The only real issue in the exploration department is that the platforming sometimes feels inaccurate, almost slippery. Platformers live or die by whether or not a miss-timed jump or bad landing feels like it was the fault of the player or the game. A tightly made platformer always points the blame at the player: you need to get better at the game. But Underhero often feels like it is the one at fault, with slippery and imprecise controls, especially in very narrow moments of platforming where the stakes are at their highest. This is more of an issue with the glide mechanic than with surface-to-surface jumps, admittedly, but neither are perfect. Overall, this is a small problem, given how fantastic the rest of the gameplay, especially the combat, is, but it’s frustrating, nonetheless.
The music in Underhero is truly spectacular. The game has been out on PC for a while now, and I’m honestly shocked that more people haven’t been talking about how excellent the soundtrack is. While it is a pixel art 2D sidescroller, the music can be incredibly bombastic. There’s massive depth and range to the music here, with clever hooks and melodies that really blend masterfully with each new environment. In terms of how well each piece fits with the story and setting, composer Stijn van Wakeren is on par with the legendary Grant Kirkhope of Banjo-Kazooie and Yooka-Laylee fame.
The only issue with the music is that it does get a little repetitive. Every single track is stellar, for sure, but there isn’t that much variety to them. Each track usually winds up outstaying its welcome and growing a little stale, which is a shame given the range and quality of the music here. We just needed a little more, but that was probably down to a whole host of development restraints.
One small niggle in the audio department is with the sound bite which plays whenever you hit the swim button underwater. It sounds more like the kind of “cancel” sound made when an action can’t be done in, rather than anything related to water. It’s a tiny niggle, but one that did bug me all the way through the game.
In both art direction and animation, Underhero looks gorgeous. It has this pop art colour palette that really blends with its tone and themes. The enemy design, while simple, works well. They’re basic sprites for the most part, but that makes them clearly defined and memorable. I could easily draw a handful of them from memory alone, and that is the sign of some good character design.
The simple enemy design also works well practically in combat as well. The game’s battles hinge on you being able to read enemy tells in order to determine how you should react – jump, duck, block – and a simple design means very crisp and clear animation. The snakes which you first meet, for example, have long tongues and big eyes, which are key to determining what you do in order to avoid damage. Seeing the hissing tongue or blinking eyes is key, and they’re emphasised perfectly in the enemy design.
The world itself is also bold and bright. The game does make use of some darker areas, but it’s in the outside world where it really pops. Bright, colourful, charming environments make for a happy place to spend time in.
While the visuals are, for the most part, outstanding, especially in the animation department, there are two small frustrations. One is that the pause menu is entirely functional. No special music plays; no unique aesthetics are displayed. It’s just a black screen with a list of options in white. Never a duller pause screen have I seen.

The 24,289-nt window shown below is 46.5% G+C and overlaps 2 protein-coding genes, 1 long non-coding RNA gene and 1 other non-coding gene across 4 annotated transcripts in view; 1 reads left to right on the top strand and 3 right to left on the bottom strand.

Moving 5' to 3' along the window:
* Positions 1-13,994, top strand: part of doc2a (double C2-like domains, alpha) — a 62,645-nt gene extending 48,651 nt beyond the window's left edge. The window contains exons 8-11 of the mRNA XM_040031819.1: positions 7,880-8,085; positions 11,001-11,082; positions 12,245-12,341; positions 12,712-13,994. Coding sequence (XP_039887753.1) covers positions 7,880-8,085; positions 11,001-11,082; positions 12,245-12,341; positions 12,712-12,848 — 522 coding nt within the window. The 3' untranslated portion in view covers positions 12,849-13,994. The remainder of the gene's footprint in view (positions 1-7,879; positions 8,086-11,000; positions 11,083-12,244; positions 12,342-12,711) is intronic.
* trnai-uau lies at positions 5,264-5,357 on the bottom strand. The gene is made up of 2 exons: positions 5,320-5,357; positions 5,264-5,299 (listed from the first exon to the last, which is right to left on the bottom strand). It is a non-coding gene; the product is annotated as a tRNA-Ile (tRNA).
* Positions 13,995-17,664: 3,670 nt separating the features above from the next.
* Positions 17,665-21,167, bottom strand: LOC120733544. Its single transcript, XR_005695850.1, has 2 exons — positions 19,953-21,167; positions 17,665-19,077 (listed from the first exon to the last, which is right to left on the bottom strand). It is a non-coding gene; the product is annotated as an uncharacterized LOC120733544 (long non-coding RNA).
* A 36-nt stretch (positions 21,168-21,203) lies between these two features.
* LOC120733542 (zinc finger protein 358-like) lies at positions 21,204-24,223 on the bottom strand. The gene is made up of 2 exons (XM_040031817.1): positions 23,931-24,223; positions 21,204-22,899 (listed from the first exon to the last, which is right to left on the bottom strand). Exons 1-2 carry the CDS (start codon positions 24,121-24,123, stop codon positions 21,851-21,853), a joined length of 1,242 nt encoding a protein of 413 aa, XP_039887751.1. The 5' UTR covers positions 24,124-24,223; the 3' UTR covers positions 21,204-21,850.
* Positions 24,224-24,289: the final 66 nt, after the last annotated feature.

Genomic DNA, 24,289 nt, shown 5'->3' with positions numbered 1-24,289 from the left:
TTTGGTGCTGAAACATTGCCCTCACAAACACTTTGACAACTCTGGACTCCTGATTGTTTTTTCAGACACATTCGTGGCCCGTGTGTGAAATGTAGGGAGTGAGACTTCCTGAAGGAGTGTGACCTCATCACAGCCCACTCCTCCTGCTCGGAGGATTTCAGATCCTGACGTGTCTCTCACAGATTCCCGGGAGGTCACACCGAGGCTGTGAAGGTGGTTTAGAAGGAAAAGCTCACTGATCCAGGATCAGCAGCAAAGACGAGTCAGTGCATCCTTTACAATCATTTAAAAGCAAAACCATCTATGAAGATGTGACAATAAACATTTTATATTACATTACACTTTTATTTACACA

The other issue is more down to personal taste: internal areas come across as very flat and uninspired. Caves and dungeons become samey, and dizzyingly repetitive. Fortunately, they never last overly long. On top of this, the game has a very flat appearance. Most 2D sindescrollers still give the illusion of depth, but Underhero has more of a Paper Mario aesthetic without the paper. And without the paper making it seem like a stylistic choice, it winds up feeling a little drab, which pairs unfortunately well with the bland interior aesthetics.
At 12-14 hours, Underhero is a very decently sized game. Its combat mechanics remain engaging from beginning to end thanks to a variety that’s cleverly baked in from the word go. And the various settings offer enough variety to keep you engaged and entertained. As for the story, it offers a few fun twists and turns, but what really makes Underhero stand out is that tongue-in-cheek attitude to video game design and some real wit behind its characters.
Nothing about Underhero breaks the mould. It isn’t a game that treads truly new ground. Everything about it is inspired by other games, from its setting to its mechanics, its visuals to its sense of humour. But everything Underhero does, it does so very well. Apart from a few awkward blips in the combat and platforming mechanics, and some cases of unfair difficulty spikes, Underhero is a charming game that’s full of heart, and one that is absolutely worth your time. It’s sweet, well written, incredibly fun to play, and supported with outstanding design and music. A real gem.
A refined and consistently engaging battle system
Witty, funny, tongue-in-cheek character writing and storytelling
A stellar soundtrack from beginning to end
Memorable and beautifully animated character and enemy designs
Some unbalanced and unfair difficulty spikes
Loose and awkward platforming in places
A lack of variety in music tracks and level designs
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Will Heath is a freelance writer and digital nomad from the UK who mostly splits his time between London and Tokyo. He runs the website Books & Bao – a site dedicated to international literature and world travel – and writes about video games for Nintendo Link and Tokyo Weekender.